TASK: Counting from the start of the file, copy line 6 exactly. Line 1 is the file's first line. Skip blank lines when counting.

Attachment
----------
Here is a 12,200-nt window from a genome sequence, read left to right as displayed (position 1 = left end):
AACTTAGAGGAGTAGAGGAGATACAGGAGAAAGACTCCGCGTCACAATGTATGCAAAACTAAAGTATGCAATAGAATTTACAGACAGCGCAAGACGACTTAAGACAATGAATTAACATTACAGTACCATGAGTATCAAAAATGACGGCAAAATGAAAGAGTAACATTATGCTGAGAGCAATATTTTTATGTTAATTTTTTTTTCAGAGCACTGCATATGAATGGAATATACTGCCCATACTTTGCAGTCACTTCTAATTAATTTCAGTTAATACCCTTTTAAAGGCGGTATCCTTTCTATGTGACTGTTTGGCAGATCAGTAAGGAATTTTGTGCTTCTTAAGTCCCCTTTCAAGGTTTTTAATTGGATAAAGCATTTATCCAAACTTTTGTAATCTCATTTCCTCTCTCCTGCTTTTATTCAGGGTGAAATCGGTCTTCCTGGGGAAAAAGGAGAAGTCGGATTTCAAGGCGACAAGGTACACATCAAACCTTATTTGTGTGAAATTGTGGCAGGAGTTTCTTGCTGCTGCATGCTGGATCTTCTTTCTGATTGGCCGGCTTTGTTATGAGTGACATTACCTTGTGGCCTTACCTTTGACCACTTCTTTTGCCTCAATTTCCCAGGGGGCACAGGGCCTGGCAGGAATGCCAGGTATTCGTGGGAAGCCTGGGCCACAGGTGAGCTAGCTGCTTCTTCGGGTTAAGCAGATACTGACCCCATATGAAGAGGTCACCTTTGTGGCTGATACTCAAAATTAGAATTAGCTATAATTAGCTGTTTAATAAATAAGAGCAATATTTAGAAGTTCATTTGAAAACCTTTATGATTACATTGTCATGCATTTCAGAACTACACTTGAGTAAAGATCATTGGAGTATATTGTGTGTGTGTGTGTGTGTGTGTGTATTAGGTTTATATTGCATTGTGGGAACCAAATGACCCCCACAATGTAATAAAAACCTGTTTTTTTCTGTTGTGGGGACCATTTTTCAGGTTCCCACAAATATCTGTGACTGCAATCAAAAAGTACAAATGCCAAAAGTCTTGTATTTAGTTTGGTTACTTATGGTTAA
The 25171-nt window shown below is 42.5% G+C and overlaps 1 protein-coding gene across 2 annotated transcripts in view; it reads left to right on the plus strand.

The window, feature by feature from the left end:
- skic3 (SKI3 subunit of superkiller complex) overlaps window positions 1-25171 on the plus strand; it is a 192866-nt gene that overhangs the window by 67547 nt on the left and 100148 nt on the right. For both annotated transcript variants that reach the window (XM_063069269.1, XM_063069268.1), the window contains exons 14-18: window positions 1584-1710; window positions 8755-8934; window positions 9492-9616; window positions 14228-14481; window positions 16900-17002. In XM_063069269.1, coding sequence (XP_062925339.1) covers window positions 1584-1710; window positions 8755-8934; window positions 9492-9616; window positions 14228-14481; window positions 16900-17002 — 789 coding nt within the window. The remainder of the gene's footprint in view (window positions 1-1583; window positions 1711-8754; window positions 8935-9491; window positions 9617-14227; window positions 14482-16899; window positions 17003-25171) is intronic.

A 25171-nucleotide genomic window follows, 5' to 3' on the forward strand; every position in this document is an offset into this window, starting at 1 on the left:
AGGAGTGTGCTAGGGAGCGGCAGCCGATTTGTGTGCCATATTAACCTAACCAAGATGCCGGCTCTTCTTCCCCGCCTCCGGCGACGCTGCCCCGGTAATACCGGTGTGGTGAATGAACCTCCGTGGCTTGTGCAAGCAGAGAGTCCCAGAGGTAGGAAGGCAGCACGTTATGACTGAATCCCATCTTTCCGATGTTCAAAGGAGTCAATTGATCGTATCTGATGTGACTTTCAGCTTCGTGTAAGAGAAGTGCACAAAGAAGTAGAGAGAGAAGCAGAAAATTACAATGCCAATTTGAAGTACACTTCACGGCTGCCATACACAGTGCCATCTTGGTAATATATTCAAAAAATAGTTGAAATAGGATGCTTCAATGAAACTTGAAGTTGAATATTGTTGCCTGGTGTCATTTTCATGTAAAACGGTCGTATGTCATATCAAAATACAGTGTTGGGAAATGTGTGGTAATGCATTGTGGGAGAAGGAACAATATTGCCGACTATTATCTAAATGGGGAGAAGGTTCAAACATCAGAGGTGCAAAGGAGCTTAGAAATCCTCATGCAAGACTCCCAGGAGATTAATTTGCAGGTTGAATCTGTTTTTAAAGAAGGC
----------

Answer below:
A 25171-nucleotide genomic window follows, 5' to 3' on the forward strand; every position in this document is an offset into this window, starting at 1 on the left: